Total Trip Statistics:
Distance: 237.3 miles
Saddle time: 19.6 hrs
Average speed: 12.18 mph
- Somewhere along the way, you’re going to hit the wall. Accept that as fact and prepare to deal with it.
- Having a rear view mirror on tight roads is a must. Even the small swerve caused by looking over my left shoulder was enough to throw me into traffic. Buy a mirror of any variety to get eyes in the back of your head.
- Train… in any way, shape, or form you can. It may help you avoid the wall I mentioned earlier.
- Buy a state map. Trim it to fit your route leaving some room to adjust. It helps with the bigger picture even if you’re rolling with a GPS.
- Get, and use, a handlebar bag. Anything with a reputable mounting system. You’ll find yourself needing little things throughout the day more than you thought. And you don’t want to have to dig in your trailer bag/panniers.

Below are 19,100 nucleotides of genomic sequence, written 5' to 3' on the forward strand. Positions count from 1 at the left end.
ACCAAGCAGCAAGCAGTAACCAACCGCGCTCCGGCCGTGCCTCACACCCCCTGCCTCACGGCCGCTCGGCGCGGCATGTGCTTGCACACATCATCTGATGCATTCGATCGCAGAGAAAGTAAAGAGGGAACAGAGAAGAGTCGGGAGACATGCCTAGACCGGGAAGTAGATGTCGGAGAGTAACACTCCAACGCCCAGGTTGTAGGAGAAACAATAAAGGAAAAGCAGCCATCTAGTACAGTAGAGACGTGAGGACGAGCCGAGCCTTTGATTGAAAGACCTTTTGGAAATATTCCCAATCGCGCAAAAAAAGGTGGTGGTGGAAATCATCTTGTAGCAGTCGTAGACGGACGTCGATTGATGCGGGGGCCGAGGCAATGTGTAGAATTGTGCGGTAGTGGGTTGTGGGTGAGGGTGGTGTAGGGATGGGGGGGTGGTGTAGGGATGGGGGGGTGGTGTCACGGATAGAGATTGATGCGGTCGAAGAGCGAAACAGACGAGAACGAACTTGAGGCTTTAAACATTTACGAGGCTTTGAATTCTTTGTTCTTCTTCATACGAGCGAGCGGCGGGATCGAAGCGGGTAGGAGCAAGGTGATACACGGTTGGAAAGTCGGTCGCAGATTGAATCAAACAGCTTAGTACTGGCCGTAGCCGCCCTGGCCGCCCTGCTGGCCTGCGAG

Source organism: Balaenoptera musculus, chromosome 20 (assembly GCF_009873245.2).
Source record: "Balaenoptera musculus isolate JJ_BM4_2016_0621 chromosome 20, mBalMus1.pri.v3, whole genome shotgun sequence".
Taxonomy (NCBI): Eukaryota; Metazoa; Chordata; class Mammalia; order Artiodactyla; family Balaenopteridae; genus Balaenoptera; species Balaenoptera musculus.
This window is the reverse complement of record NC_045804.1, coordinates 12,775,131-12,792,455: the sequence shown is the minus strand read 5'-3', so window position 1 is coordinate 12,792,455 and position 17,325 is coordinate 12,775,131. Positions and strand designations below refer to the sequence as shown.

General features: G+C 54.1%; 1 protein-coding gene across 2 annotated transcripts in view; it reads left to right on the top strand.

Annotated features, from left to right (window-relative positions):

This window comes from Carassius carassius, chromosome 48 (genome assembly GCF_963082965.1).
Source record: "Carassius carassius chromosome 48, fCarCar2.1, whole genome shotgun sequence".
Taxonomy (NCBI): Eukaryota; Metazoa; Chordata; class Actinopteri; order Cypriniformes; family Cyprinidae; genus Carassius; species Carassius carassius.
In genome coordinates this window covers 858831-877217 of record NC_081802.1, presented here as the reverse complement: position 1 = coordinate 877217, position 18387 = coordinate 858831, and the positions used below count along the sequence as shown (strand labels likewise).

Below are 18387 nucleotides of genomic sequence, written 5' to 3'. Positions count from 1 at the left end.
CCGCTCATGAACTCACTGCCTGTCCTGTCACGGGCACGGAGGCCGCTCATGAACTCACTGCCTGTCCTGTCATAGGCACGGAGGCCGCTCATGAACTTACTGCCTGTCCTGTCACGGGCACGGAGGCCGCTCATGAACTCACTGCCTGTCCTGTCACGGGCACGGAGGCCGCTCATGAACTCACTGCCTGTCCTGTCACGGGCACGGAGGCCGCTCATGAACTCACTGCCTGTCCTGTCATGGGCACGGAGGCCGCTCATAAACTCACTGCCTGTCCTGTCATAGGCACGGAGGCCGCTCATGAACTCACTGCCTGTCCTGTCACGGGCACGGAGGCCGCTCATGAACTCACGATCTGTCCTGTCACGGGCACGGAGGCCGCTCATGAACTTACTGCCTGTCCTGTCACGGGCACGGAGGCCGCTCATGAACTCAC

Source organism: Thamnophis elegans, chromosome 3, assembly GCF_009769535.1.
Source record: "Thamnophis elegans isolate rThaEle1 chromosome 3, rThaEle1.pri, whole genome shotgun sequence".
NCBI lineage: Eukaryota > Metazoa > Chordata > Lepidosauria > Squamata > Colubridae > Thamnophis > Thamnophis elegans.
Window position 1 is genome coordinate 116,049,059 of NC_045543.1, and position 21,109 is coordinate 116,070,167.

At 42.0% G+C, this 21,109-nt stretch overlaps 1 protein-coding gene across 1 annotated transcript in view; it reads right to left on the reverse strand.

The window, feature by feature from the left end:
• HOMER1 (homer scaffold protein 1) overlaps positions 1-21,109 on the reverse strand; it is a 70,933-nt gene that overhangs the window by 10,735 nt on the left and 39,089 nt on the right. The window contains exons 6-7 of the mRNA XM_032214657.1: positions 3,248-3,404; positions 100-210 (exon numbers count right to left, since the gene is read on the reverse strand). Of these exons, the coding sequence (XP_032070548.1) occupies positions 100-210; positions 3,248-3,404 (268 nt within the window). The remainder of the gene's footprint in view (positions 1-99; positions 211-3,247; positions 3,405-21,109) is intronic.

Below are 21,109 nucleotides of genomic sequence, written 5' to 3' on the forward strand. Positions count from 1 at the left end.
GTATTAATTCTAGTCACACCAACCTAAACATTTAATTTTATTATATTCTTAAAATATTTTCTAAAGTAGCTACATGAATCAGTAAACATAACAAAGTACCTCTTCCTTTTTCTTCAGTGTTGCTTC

- Keep the volume low on your mp3 player. It’ll prolong battery life and give you a better sense of your surroundings (like banjos playing).
- Keep a reflective vest or belt on hand. You never know when you’ll be riding early or late.
- Prepare for the worst, hope for the best. You don’t want to – literally – be the only happy asshole on the road.
- Inform everyone you know of your route, plan, itinerary, etc. You’re not good enough to do it alone if something goes go wrong.
- If you’re riding a mountain bike, get a riser stem. The more upright riding position will save wear and tear on your shoulders and back.
- If you have chaffing issues, try a nose less saddle. It worked wonders for me. Give yourself about 50 miles before the tour to adjust to the way it feels.
- There’s some space under a bicycle trailer too. See if your tarp/tent/mat/ will fit. It might help from looking like a gypsy caravan with a bunch of crap strapped on the top of your trailer bag.